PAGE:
by Craig Simpson
Post Pressmen & Supporters Picket George’s Store
The International Printing and Graphic Communications Union Local 6, the pressmen’s union, was engaged in a bitterly fought strike at the Washington Post that reached a turning point in December 1975.
When the strike first began on October 1, a number of advertisers switched to the rival Washington Star as the Post struggled to publish a credible newspaper. It appeared for a time that the Star might supplant the Post, unless the strike was settled.
But the management gradually produced more and more pages per day without union workers, and advertisers began switching back to the Post. Picket lines were set up at stores around the metropolitan Washington area at George’s, a local discount appliance store, and K-Mart in December 1975, but failed to dissuade the advertisers from returning to the Post.
Origins of the Strike: The 1973 Printers’ Dispute
The tipping point in labor relations at the Post came during a November 1973 dispute with International Typographical Union Local 101, the printers’ union.
The Post was a profitable newspaper, but its margins were slipping compared to its other holdings. New management at the paper made the determination that profits could be increased by squeezing more out of fewer workers.
The Post prepared for a confrontation with its unions and trained non-union personnel at an anti-union facility in Oklahoma to produce the newspaper in the event of a strike by one or more of its unions. It also opened its own training facility in Northern Virginia where non-union staff were trained on the relatively new “cold” type press production that needed fewer workers.
The printers were the largest union at the Post and prepared the molten lead “hot” type for printing. They stood in the way of the Post’s drive to cut costs and increase profits.
The printers began engaging in a work slowdown to pressure management to back off its aggressive bargaining posture as they approached the expiration of their labor contract. The management retaliated by firing one printer, Michael Padilla, for engaging in the slowdown. The union responded with a sit-down strike and the Post evicted them from the building after calling US Marshals.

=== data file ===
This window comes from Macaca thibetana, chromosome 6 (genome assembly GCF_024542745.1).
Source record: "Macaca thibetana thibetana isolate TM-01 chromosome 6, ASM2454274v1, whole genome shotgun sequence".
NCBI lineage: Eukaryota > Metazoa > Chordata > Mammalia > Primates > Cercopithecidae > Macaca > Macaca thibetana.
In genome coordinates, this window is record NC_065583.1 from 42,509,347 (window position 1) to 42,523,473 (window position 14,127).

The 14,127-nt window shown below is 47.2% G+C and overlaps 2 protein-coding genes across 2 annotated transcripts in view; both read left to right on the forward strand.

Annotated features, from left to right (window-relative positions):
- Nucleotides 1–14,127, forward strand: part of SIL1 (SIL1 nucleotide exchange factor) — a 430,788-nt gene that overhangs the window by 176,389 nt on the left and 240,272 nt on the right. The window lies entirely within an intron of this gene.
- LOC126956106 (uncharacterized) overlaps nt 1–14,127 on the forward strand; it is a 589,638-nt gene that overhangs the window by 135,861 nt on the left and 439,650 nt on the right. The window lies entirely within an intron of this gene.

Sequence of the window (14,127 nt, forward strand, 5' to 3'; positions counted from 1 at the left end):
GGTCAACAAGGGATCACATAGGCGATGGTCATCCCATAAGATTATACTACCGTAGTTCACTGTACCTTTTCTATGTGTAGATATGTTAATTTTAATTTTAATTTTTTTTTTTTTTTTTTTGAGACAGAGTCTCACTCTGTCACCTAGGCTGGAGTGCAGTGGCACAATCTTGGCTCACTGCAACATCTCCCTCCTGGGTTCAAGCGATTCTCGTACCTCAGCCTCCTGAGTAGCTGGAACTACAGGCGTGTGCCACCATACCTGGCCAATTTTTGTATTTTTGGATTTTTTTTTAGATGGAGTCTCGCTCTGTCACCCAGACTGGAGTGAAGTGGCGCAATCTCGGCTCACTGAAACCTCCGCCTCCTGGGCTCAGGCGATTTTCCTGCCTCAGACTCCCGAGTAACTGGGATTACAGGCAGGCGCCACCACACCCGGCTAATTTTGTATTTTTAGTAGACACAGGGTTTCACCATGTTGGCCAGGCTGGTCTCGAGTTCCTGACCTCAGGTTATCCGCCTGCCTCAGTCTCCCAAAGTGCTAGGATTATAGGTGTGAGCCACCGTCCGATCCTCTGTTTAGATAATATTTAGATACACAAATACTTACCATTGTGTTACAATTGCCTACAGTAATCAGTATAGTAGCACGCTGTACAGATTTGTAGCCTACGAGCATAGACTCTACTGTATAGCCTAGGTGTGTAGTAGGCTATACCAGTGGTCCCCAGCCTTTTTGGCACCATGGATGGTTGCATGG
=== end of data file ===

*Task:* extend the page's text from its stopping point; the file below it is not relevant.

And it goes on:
The Post management then prepared an edition of the paper with non-union staff and prepared to run the presses themselves. Members of the pressmen’s union were made aware of the Post’s plans by other union members in the building and entered the Post’s facilities saying that they were the only ones entitled to run the presses and they intended to do so.
However, they quickly staged their own sit-down strike and some minor damage was done to a few presses. They halted the paper from publishing and took the position they would not work until all other unions returned. The Post negotiated a quick settlement with the printers and reinstated Padilla. All the unions returned to work with nothing said about the minor damage. The pressmen were heroes to other craft union members.
But to the Post management, including publisher Katherine Graham, they had a bulls-eye painted on them and over the next two years a number of smaller skirmishes were fought leading up to the expiration of the pressmen’s labor contract.
Pressmen’s Strike Begins October 1, 1975
The regular pressmen numbered about 200, of whom only about 100 were long term employees. Most of the others migrated to Washington from out-of-town papers for higher wages or because their local unions had been broken during strikes at other newspapers.